extension that looks like that (or is it only pseudocode)?

Both. Native to F# and I think someone implemented it as a camlp4 macro
for
OCaml. However, containers are not derived from sequences in OCaml as
they
are in F#. You’d have to wrap them in objects yourself and people aren’t
likely to do that. For one thing, lists are slower in F# as a
consequence.

However, on Ruby 1.9, still under development and expected to be released
by xmas 2007:

$ ruby19 -v bm.rb
ruby 1.9.0 (2007-02-07 patchlevel 0) [i686-linux]
user system total real
each 0.230000 0.000000 0.230000 ( 0.228493)
inject 0.310000 0.000000 0.310000 ( 0.313735)

making it comparable to OCaml’s bytecode, which is hardly surprising since
they are both stack machines with threaded code/computed gotos.

Yes. Is there a native-code compiler for Ruby in the works? Does the
.NET
implementation give much better performance?


#16

On 5/30/07, Robert D. removed_email_address@domain.invalid wrote:

n.times { x = yield x }

def forgot_the_name(x,…)
n.times{ x = yield x }

  Still need x here

end

Now it works :wink:

No it doesn’t :wink: n.times { … } returns n.

I still fail to see what the array was used for :wink:


#17

On 5/30/07, Logan C. removed_email_address@domain.invalid wrote:

x

No it doesn’t :wink: n.times { … } returns n.
Obviously I am too stupid to test, sorry, I did test it, who knows how
:wink:
Seriously I do know now, n just was the expected result of the block :frowning:

def anyhow(count, x)
count.times{x=yield x}
x
end

Maybe we can still agree that this is better than inspect :wink:
And yes thanks for the Ruby classes I got.

Cheers
Robert


#18

On 5/31/07, Robert K. removed_email_address@domain.invalid wrote:

rather

you’d actually need
Robert was very quick indeed, he did not repeat the context of the
Now it works :wink:

=> nil
irb(main):003:0> rep(5,“x”) {|s| puts s; s<<"."}
x
x.
x…
x…
x…
=> “x…”

Hmm…
As we are fooling around :wink:

class Integer
alias_method :good_old_times, :times
def times
r = nil
good_old_times do
|n|
r = Proc.new.call n
end
r
end

def rep init = nil
times do
init = Proc.new.call init
end
end
end

puts 5.times{ |x| 2*x }
puts 5.rep(12){ |x| x+1 }
BTW what is this good for anyway :wink: for loops???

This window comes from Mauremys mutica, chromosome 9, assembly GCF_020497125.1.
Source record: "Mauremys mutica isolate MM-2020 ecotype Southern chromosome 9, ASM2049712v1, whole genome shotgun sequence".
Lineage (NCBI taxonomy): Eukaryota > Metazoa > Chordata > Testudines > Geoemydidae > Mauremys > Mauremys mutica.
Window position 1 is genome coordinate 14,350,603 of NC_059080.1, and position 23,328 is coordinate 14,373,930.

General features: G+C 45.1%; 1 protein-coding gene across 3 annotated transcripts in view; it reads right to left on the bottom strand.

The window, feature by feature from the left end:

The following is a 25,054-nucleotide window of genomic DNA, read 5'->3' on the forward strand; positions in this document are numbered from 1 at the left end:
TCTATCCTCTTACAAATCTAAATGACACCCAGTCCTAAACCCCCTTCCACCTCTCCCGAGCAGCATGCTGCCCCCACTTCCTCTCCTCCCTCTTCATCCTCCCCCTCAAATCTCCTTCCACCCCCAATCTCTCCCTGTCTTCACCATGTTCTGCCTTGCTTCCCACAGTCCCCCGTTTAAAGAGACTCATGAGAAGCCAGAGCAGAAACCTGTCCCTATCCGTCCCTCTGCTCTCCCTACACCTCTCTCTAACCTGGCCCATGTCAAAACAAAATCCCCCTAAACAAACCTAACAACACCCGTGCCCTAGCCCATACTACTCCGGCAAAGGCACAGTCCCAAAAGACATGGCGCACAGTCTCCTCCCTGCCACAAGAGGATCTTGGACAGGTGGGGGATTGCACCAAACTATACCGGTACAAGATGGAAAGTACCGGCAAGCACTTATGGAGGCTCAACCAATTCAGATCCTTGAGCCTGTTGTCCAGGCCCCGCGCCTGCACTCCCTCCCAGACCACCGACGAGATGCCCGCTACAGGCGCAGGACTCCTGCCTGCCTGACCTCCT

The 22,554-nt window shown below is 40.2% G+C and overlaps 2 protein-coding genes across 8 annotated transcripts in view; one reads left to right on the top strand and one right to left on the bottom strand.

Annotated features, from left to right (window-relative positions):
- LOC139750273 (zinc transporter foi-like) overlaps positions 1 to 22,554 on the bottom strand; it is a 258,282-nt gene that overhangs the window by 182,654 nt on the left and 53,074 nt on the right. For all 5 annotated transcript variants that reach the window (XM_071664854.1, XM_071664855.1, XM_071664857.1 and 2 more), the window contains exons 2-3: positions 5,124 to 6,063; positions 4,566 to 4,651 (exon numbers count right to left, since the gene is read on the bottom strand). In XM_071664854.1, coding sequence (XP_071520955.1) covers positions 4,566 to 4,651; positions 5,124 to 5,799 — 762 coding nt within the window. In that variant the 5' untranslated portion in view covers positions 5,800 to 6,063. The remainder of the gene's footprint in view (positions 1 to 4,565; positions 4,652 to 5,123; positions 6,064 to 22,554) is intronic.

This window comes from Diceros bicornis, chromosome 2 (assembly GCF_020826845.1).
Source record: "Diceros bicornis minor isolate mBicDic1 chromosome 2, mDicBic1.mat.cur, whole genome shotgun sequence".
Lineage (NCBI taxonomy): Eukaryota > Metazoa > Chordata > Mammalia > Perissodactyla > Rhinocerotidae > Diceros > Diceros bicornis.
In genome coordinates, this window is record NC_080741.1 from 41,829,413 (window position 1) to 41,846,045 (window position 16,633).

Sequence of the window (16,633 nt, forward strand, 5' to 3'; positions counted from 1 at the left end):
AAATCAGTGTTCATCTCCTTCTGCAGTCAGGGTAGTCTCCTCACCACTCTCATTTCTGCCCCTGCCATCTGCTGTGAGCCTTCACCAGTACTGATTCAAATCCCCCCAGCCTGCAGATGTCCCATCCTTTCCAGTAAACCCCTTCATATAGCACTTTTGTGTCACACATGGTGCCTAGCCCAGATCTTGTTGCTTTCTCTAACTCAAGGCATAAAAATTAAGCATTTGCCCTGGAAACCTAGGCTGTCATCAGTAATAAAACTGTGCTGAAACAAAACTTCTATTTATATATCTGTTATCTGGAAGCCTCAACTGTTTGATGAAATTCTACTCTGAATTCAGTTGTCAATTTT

Cheers
Robert


#19

On 30.05.2007 22:36, Robert D. wrote:

do
n.times { x = yield x }
expression which was

Maybe we can still agree that this is better than inspect :wink:
And yes thanks for the Ruby classes I got.

Hm… Thinking a bit more about this I am not sure I’d stick with my
proposal. I think I’d probably do

irb(main):001:0> require ‘enumerator’
=> true
irb(main):002:0> def rep(n,init=nil) n.to_enum(:times).inject(init)
{|x,| yield x} end
=> nil
irb(main):003:0> rep(5,“x”) {|s| puts s; s<<"."}
x
x.
x…
x…
x…
=> “x…”

Hmm…

Kind regards

robert


#20

On 31.05.2007 11:51, Robert D. wrote:

I was too fast (again). Even though the return value is

x

def anyhow(count, x)
irb(main):001:0> require ‘enumerator’
=> “x…”
r = Proc.new.call n
end
r
end

You are aware that this does something different, especially will it
return the last block value only.

Also, why do you use Proc.new.call instead of yield?

BTW what is this good for anyway :wink: for loops???
Probably. I tend to believe that usually #inject is better for
calculations that involve repetition and want to process the result of
the last calculation. Usually I don’t think that the iteration value is
ignored in such cases. Maybe the OP had a specific example in mind.

The initial question was what does the underscore do in

def nest(x, n = 2)
(1…n).inject(x) { |acc, _| yield(acc) }
end

Basically it’s completely superfluous, you can do this instead:

def nest(x, n = 2)
(1…n).inject(x) { |acc,| yield acc }
end

Btw, I’d rather change the argument handling because n=2 is a pretty
arbitrary default.

def nest(n, x = nil)
(1…n).inject(x) { |acc,| yield acc }
end

Kind regards

robert